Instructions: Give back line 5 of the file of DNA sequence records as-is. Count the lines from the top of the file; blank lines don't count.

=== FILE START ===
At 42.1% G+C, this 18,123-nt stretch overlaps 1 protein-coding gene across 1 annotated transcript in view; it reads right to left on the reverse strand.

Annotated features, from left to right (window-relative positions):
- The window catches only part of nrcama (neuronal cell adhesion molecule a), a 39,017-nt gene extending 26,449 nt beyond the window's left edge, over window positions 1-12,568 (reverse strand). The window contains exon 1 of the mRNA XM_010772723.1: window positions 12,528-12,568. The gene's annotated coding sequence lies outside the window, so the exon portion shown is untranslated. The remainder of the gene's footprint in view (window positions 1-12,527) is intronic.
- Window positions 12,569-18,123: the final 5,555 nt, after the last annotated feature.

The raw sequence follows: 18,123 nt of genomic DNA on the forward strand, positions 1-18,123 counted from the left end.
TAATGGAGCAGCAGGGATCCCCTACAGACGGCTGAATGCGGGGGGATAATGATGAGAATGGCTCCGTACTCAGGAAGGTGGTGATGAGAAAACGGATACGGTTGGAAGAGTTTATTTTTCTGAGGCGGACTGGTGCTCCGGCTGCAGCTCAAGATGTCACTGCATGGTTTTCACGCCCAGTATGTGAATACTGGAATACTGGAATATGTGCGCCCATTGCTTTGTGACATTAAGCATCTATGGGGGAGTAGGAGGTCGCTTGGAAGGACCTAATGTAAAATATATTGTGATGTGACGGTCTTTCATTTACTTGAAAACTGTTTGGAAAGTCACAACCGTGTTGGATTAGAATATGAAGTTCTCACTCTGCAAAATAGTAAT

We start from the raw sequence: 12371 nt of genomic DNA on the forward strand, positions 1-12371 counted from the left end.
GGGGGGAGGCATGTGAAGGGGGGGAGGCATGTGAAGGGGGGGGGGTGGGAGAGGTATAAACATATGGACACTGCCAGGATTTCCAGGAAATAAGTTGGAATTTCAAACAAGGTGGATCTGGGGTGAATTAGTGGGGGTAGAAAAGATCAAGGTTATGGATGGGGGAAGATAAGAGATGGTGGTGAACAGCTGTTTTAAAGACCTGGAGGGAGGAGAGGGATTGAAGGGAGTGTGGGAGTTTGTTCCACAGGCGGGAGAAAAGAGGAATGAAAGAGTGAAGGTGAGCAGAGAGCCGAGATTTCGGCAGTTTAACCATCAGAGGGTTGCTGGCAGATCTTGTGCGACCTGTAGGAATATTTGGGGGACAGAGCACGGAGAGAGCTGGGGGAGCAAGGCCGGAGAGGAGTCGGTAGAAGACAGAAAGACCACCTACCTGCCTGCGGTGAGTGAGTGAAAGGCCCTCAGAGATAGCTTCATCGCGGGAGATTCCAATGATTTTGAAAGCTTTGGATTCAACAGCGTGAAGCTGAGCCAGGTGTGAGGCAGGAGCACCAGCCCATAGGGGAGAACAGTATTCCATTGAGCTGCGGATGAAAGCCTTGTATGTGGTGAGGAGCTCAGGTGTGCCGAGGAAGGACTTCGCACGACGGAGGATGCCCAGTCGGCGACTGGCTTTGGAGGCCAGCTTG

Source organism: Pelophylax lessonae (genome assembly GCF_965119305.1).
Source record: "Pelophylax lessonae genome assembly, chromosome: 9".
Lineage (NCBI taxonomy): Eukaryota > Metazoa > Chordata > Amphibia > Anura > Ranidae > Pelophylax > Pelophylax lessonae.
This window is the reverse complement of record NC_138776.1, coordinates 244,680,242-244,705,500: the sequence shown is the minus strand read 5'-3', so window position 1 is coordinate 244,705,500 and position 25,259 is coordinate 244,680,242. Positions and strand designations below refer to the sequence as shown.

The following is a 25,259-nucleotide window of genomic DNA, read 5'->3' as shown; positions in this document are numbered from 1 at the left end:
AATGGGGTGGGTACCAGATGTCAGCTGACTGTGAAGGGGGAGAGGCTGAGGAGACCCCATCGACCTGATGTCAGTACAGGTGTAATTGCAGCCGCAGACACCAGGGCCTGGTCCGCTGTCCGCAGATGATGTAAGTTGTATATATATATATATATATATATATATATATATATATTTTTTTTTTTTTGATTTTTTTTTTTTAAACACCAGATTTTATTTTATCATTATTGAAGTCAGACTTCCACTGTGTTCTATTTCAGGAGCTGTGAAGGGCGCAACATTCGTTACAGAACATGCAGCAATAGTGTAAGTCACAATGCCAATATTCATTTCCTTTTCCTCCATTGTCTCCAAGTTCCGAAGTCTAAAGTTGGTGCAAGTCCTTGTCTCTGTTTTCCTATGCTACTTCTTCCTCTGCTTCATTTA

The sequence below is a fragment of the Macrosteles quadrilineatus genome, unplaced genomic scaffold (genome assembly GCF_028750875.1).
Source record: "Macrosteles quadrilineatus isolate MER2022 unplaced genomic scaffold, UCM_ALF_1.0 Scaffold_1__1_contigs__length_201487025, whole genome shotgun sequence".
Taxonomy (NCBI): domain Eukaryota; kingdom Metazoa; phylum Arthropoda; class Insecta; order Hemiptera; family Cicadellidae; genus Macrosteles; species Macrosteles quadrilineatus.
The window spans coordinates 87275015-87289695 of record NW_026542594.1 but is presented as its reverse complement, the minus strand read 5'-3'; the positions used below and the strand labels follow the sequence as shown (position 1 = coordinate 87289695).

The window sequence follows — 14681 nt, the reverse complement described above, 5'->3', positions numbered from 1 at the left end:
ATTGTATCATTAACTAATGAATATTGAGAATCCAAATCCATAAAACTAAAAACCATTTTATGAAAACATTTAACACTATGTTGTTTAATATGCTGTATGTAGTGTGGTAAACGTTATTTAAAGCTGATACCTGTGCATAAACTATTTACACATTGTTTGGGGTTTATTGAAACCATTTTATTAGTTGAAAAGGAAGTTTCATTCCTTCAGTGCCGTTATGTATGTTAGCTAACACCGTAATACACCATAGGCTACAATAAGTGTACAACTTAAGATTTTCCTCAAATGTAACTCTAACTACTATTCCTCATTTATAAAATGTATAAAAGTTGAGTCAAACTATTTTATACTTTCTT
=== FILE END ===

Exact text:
The raw sequence follows: 18,123 nt of genomic DNA on the forward strand, positions 1-18,123 counted from the left end.